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Itaka Foundation Places Missing Persons Information On Back Of Airport Welcome Card

We have said it before and we’ll say it again: getting people to listen to your message in the world of advertising is hard. Getting people to listen when you’re a charity with a limited budget can be even harder. Guerrilla marketing has found a solid niche in charity marketing, as a way for charities to make a potential big impact, with a minimal amount of cost and man hours. The Itaka Foundation’s Welcome Signs campaign, from Isobar Poland is a great example of this style of charity marketing.

The Campaign

It seems pretty significant that 17,000 people go missing every year in Poland. But, when you consider that more than 38.5 million people call the country home, that 17,000 seems like a drop in a very loud and busy ocean. For the families of these people, putting signs out asking for information and working with Poland’s only missing person NGO Itaka, is all they can do. So, to spread that message a little more Itake headed to one of Poland’s major airports, where reunions happened every day, to help get people thinking about how they might feel if the person they were waiting for never showed up.

Itaka’s Smart Advertising History

The world of charitable companies is more competitive than you might think. The charities compete for two very important things: donations and attention. Itaka already proved with their The Toughest Challenge campaign that they know just how to encourage people’s donations, but how best to access someone’s attention? They decided to work on three simple concepts: smart context, powerful emotions and overall simplicity.

Contextually Appropriate

Certainly, the success of the Waiting Signs campaign hinged on its placement at some of Poland’s largest airports. The context of a guerrilla advertising campaign like this is always important, as it can change the mood and perspectives of the participants. By placing the signs where people were waiting, ensuring that bored individuals would spend time perusing them, and making them useful, by allowing participants to write on one side, we can see that Itaka and Isobar have really thought about the details of this campaign.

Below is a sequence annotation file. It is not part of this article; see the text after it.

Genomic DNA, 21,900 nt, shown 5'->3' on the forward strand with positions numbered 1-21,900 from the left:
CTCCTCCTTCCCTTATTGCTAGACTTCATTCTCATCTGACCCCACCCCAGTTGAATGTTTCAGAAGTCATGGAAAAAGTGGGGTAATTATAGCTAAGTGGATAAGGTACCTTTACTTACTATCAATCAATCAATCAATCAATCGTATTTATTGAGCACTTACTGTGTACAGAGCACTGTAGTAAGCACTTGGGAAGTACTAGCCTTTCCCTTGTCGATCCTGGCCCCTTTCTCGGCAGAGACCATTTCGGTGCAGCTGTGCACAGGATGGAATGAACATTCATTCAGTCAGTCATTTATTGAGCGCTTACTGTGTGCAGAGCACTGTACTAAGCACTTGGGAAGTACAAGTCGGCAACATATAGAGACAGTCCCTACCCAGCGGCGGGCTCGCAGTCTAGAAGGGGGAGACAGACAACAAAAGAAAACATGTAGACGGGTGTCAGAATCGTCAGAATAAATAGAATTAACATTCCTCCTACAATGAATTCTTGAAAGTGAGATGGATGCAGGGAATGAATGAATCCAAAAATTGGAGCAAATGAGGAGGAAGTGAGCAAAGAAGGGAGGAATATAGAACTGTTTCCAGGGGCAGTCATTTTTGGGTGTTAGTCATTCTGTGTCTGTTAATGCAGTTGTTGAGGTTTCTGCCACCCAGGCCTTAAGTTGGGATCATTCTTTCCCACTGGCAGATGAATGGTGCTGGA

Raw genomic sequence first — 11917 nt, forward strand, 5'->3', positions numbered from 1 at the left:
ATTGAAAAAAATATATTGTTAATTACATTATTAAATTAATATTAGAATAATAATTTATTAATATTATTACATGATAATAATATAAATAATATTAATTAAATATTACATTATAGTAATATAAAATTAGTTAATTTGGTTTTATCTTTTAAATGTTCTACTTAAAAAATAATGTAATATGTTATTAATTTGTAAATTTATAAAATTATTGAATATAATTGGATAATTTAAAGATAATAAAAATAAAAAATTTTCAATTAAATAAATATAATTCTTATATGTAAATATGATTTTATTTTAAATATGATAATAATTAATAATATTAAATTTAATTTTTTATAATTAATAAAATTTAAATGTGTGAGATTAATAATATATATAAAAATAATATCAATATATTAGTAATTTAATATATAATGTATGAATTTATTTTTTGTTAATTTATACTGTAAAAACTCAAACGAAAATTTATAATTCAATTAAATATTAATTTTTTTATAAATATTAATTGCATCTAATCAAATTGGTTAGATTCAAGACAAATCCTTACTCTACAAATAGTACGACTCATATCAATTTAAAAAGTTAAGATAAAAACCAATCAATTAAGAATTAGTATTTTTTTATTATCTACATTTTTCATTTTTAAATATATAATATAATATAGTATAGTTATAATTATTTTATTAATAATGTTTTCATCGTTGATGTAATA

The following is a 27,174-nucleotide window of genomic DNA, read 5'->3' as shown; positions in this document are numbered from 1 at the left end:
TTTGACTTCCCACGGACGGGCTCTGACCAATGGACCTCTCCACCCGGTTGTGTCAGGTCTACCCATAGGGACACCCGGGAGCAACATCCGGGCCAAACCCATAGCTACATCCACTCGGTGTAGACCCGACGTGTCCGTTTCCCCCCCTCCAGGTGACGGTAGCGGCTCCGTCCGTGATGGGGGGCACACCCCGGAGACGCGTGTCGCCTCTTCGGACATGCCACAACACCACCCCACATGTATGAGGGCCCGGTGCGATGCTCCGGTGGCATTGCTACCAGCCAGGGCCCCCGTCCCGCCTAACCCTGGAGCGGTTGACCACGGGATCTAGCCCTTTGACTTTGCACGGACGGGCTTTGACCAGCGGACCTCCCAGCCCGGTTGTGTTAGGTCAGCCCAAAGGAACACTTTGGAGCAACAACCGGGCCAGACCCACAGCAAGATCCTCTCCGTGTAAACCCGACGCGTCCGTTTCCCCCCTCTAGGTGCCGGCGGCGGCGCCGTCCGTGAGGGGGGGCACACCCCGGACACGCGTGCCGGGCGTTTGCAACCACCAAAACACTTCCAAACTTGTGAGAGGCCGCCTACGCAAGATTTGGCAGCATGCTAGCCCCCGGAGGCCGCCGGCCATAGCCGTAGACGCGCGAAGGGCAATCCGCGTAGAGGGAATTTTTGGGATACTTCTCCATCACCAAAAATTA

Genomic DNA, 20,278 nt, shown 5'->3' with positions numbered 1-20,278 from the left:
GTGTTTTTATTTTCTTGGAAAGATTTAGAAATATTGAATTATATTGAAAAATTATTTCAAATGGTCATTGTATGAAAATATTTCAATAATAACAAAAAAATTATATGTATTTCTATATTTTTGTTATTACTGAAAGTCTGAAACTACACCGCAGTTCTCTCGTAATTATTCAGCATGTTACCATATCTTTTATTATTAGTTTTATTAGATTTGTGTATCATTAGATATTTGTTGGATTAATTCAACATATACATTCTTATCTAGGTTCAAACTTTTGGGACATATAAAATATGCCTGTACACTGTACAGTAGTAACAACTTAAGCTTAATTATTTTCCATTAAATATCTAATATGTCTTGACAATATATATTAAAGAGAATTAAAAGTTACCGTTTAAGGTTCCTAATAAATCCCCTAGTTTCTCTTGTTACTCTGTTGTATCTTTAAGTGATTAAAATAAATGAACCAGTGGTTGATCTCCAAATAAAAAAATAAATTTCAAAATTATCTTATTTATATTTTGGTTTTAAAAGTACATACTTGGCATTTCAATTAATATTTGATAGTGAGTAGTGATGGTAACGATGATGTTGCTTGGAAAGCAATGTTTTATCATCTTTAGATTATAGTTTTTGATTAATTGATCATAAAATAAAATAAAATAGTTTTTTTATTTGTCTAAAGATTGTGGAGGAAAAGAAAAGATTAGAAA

The Emotional Memory

In situations of higher emotion, our memories get better. It’s a result of the release of hormones into the brain, and Itaka have used it very much to their advantage. By providing people picking up someone from the airport with free welcome signs, with a missing person’s face printed on one side, they were able to access someone’s emotions at a particularly high point. As they picked up their partner, friend, parent or other loved one, they were consciously remembering the face of that missing person, whose family and friends are missing them too. This is emotionally very powerful, making it smart on the part of the charity and their advertising agency.

Simplicity Is Key

What we really love about the Waiting Signs campaign is that it is so simple. The concept of simply providing someone with the opportunity to remember a face, instead of pushing for awareness or even donations, makes this campaign ultimately memorable. There is nothing forcing participants, or viewers, to do anything beyond simply taking note, and remembering that not everyone has had their reunion.

Itaka Foundation Welcome Sign 2

Credits

Advertising Agency: Isobar Poland, Warsaw, Poland
Creative Director: Maciej Nowicki
Creatives: Wojciech Kowalik, Maciej Kozina
Designer: Maciej Listwan
Project management: Martyna Gołębiewska, Magdalena Długowolska, Krzysztof Szymczak
Production: Filip Gieleciński / Posterscope
PR: Katarzyna Szlendak
Additional credits: Tomasz Pisanko, Paweł Sitnicki